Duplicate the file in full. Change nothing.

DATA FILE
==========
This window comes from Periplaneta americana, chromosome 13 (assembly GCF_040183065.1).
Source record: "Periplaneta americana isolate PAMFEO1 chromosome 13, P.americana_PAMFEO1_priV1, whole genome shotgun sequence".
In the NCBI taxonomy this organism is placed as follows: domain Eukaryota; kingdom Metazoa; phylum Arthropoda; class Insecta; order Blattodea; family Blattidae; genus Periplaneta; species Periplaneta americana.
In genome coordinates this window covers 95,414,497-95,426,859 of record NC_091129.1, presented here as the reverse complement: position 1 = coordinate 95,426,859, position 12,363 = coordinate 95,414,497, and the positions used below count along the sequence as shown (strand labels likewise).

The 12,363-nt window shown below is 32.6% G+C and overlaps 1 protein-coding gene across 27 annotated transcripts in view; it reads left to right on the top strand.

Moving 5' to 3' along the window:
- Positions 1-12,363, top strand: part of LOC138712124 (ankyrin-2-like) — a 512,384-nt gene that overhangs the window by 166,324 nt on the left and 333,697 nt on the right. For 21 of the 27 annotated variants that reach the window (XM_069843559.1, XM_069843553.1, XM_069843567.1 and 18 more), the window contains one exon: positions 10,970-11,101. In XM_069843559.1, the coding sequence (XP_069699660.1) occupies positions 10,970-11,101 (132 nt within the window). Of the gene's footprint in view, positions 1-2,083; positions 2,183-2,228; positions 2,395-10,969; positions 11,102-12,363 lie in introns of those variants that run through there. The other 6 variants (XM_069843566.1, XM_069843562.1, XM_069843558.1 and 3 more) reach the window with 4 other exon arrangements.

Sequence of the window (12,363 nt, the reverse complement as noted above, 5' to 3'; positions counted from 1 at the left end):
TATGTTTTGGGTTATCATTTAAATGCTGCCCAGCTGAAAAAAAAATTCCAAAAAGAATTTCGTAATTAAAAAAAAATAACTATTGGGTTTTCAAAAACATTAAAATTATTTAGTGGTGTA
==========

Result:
This window comes from Periplaneta americana, chromosome 13 (assembly GCF_040183065.1).
Source record: "Periplaneta americana isolate PAMFEO1 chromosome 13, P.americana_PAMFEO1_priV1, whole genome shotgun sequence".
In the NCBI taxonomy this organism is placed as follows: domain Eukaryota; kingdom Metazoa; phylum Arthropoda; class Insecta; order Blattodea; family Blattidae; genus Periplaneta; species Periplaneta americana.
In genome coordinates this window covers 95,414,497-95,426,859 of record NC_091129.1, presented here as the reverse complement: position 1 = coordinate 95,426,859, position 12,363 = coordinate 95,414,497, and the positions used below count along the sequence as shown (strand labels likewise).

The 12,363-nt window shown below is 32.6% G+C and overlaps 1 protein-coding gene across 27 annotated transcripts in view; it reads left to right on the top strand.

Moving 5' to 3' along the window:
- Positions 1-12,363, top strand: part of LOC138712124 (ankyrin-2-like) — a 512,384-nt gene that overhangs the window by 166,324 nt on the left and 333,697 nt on the right. For 21 of the 27 annotated variants that reach the window (XM_069843559.1, XM_069843553.1, XM_069843567.1 and 18 more), the window contains one exon: positions 10,970-11,101. In XM_069843559.1, the coding sequence (XP_069699660.1) occupies positions 10,970-11,101 (132 nt within the window). Of the gene's footprint in view, positions 1-2,083; positions 2,183-2,228; positions 2,395-10,969; positions 11,102-12,363 lie in introns of those variants that run through there. The other 6 variants (XM_069843566.1, XM_069843562.1, XM_069843558.1 and 3 more) reach the window with 4 other exon arrangements.

Sequence of the window (12,363 nt, the reverse complement as noted above, 5' to 3'; positions counted from 1 at the left end):
TATGTTTTGGGTTATCATTTAAATGCTGCCCAGCTGAAAAAAAAATTCCAAAAAGAATTTCGTAATTAAAAAAAAATAACTATTGGGTTTTCAAAAACATTAAAATTATTTAGTGGTGTA